As promised, I’ve got quite a bit more to elaborate on this topic! Dye bleeding can be a problem with commercial or hand-dyed yarns, but don’t be afraid – it’s a dyer’s responsibility to absolutely minimize dye problems, and it’s easy to check for in your yarns.
WHAT’S HAPPENING WHEN DYE BLEEDS?
Well, it could be a number of things. Part of our process is rinsing off excess dye, but we’re only human, and sometimes some dye slips through. If your yarn is bleeding a little but not changing color, it’s just extra dye molecules washing off the surface. This is most common with highly saturated yarns, since a strand of yarn can only hold so much dye! In addition, while we can check our yarn rigorously in our lab, your home water composition may be different, and some types of soaps and detergents (especially scented ones) can pry a few surface dye molecules free. If this happens, your yarn needs an extra rinse in cold water, possibly with some unscented wool wash or Dawn dish soap, and hung up to dry, and your problems should be resolved.
OKAY, BUT MY YARN IS JUST BLEEDING AND BLEEDING AND BLEEDING…
If your yarn bleeds profusely and you see the color on the yarn itself lightening or fading, that’s a serious problem. That means the dye hasn’t set – the dye molecules themselves haven’t bonded to the fibers in the yarn. This is a nightmare, obviously, and so we do everything we can as dyers to avoid it. All our current colorways go through a rigorous, low-and-slow setting process, and we check the finished yarns thoroughly before approving them for sale. If you ever do receive a seriously bleeding skein from us, please get in touch to let us fix that situation for you.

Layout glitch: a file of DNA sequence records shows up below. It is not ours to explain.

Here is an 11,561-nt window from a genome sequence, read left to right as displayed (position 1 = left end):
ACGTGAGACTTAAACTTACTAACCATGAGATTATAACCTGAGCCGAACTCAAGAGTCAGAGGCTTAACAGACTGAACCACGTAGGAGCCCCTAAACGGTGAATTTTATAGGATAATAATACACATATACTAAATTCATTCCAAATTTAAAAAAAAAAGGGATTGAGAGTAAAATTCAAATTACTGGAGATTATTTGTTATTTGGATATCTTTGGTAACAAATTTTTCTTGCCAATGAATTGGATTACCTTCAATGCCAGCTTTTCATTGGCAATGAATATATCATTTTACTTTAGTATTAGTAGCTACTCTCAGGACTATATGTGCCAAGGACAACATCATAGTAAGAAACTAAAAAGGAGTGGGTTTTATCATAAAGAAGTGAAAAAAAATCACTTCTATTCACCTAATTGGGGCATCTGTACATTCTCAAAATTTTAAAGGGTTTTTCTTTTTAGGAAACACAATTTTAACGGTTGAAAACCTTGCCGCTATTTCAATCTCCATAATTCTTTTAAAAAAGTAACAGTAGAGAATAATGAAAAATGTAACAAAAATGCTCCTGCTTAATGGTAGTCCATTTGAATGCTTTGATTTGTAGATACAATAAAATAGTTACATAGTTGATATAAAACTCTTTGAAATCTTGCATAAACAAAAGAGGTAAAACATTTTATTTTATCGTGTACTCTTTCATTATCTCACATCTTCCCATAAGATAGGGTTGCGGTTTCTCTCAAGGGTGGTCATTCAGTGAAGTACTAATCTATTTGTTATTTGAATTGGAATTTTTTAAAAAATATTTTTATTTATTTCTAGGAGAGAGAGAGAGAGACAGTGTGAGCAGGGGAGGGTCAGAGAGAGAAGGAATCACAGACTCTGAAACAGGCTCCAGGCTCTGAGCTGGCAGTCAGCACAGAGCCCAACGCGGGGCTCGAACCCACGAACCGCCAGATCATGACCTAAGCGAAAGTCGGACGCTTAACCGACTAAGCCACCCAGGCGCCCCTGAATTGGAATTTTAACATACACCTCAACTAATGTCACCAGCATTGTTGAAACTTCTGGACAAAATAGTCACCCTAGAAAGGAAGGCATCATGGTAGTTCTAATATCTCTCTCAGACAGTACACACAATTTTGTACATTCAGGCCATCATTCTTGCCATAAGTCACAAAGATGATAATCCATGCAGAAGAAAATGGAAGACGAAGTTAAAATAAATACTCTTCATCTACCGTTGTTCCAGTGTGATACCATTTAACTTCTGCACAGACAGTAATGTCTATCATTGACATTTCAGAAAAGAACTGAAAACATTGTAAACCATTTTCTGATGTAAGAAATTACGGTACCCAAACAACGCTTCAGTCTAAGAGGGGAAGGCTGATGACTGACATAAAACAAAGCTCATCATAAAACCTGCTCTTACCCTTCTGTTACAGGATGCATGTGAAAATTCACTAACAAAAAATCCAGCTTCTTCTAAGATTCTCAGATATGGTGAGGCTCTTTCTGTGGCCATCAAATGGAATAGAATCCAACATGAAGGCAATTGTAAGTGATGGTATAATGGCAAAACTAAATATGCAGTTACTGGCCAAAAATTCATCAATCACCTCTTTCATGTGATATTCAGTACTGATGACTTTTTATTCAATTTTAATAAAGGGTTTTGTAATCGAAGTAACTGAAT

I WANT TO TRY TO SAVE MY BLEEDING YARN! I HEARD I CAN WASH IT WITH VINEGAR?
Just washing your yarn with vinegar won’t do anything to the dye – that’s a misunderstanding of the basic chemistry involved. It may sound scary to hear that our yarns are dyed with “acid dyes,” but that just denotes a class of dye formulas that react with acids… like vinegar. But acid by itself doesn’t cause those dye molecules to bond. You need heat too! If you’re really determined to try to rescue your yarn at home, you need to simmer it in a mix of water and vinegar (or citric acid, if you keep it at home for other crafts) until there’s no loose dye in the water.
DYE IS COMING OFF ON MY HANDS WHILE I’M KNITTING! HELP!
This isn’t bleeding, exactly, but the related phenomenon named “crocking.” A little chemically distinct from either excess dye or unset dye, crocking is the dye molecules on the surface yarn being pulled out by the pH value of your skin. It’s the exact same phenomenon as dark-washed jeans that have warning tags about dye transfer. It doesn’t necessarily mean the skein will bleed in water, but doing a rinse check won’t hurt. If it doesn’t bleed in water, it won’t transfer to other colorways of yarn, just your skin.
Shop cat Isaac will keep you safe from rogue dye particles!